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Obama eyes talks with GOP on spending

The Associated Press

WASHINGTON - The White House says President Barack Obama wants a civil and reasonable discussion with Republicans as he negotiates reductions in Social Security and Medicare spending.

White House spokesman Jay Carney said Wednesday that making needed changes in the two massive programs will require compromise. He would not set a timetable for negotiations.

Adjusting Social Security and Medicare have typically been politically charged topics that both parties have used to attack each other.

Carney also defended Obama's assertions that his 2012 budget eventually will not add to the national debt, even though it shows deficits in every year through 2021. He said the budget foresees spending and revenue reaching balance farther down the road. He said the only spending that will create deficits will be continued interest payments on the debt.

Meanwhile, Obama is promoting a new effort to protect public lands and boost conservation, an initiative that mostly rebrands current programs under a new name.

Obama said it is important to conserve public lands, even in tough economic times, and said the new "America's Great Outdoors" program will encourage more Americans to enjoy the outdoors. The president promoted the program at a White House ceremony yesterday.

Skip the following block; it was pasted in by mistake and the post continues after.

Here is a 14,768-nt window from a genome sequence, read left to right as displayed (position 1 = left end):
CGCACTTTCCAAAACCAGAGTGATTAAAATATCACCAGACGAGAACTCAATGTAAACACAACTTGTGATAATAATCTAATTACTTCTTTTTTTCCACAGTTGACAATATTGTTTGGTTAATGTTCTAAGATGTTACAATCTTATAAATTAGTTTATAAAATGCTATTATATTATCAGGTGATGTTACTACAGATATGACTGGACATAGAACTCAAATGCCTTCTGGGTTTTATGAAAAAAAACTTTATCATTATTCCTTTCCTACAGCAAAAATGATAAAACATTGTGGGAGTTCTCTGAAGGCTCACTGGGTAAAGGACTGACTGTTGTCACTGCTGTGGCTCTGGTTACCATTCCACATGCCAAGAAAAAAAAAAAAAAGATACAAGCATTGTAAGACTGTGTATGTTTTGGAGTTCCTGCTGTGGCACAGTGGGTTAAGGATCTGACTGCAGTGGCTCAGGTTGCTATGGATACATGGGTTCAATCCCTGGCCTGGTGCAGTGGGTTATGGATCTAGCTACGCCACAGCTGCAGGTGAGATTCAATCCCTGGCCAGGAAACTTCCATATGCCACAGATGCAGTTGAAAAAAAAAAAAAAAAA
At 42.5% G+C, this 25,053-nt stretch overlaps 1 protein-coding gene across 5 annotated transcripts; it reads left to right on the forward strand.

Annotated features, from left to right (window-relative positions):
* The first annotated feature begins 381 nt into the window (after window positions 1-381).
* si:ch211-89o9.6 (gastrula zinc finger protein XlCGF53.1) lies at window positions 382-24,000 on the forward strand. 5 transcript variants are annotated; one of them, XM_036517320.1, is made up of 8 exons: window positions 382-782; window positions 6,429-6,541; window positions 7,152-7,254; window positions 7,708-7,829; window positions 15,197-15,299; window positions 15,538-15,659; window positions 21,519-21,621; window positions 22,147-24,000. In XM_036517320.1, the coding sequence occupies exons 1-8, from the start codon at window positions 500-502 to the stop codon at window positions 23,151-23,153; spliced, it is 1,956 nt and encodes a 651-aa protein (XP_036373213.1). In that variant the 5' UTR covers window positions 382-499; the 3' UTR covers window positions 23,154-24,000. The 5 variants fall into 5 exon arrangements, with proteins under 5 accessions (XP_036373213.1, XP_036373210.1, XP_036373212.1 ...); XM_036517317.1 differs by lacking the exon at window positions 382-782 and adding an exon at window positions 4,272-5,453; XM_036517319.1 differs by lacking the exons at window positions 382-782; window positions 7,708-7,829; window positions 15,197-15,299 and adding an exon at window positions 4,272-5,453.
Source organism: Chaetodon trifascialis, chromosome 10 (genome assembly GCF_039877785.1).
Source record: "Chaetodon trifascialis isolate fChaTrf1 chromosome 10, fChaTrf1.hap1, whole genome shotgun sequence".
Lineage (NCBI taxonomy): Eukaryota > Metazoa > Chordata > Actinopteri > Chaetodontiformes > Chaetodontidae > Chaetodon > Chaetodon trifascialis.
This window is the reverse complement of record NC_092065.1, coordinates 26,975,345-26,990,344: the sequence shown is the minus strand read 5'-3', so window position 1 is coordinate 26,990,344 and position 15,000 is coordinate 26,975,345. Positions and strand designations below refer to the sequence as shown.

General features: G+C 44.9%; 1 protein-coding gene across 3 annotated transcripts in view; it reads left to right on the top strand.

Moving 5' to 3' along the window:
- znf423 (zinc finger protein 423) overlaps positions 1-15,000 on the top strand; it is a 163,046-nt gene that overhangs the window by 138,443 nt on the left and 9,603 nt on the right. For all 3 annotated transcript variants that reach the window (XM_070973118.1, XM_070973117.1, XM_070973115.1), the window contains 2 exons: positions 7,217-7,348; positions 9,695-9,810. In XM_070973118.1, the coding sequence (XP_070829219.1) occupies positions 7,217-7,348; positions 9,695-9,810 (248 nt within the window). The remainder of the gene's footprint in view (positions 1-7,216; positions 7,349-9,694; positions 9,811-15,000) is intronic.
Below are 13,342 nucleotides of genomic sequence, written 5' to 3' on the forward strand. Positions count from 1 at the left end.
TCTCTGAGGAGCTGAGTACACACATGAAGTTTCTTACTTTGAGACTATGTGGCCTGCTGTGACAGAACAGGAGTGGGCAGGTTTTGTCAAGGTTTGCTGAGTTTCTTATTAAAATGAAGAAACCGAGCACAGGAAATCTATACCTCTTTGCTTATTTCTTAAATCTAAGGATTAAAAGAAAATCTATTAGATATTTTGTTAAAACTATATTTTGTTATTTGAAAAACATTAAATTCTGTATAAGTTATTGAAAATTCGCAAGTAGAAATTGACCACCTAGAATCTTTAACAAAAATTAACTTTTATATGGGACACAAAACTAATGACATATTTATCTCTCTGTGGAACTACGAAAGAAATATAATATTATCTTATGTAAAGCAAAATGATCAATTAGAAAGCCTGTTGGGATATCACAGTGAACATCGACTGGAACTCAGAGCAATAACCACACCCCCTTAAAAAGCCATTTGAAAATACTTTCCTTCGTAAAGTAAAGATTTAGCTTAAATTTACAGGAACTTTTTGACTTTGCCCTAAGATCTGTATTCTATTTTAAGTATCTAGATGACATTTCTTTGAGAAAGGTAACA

The White House declined to release a price tag for the Great Outdoors initiative, but said much of the spending will be blended into existing programs run by the Interior and Agriculture departments and the Environmental Protection Agency. The program also encompasses the White House Council on Environmental Quality.

The Interior Department, which has the largest share of the program, set aside $5.5 billion for the outdoors program in its budget proposal for the next fiscal year. Most of that money, $4.6 billion, is for operations for three agencies - the Bureau of Land Management, Fish and Wildlife Service and National Park Service - and does not represent new spending.

Still, the program includes some new spending. It would double - to $900 million - federal spending on land and water conservation. The money would be used to buy private land for public use and provide grants to states.

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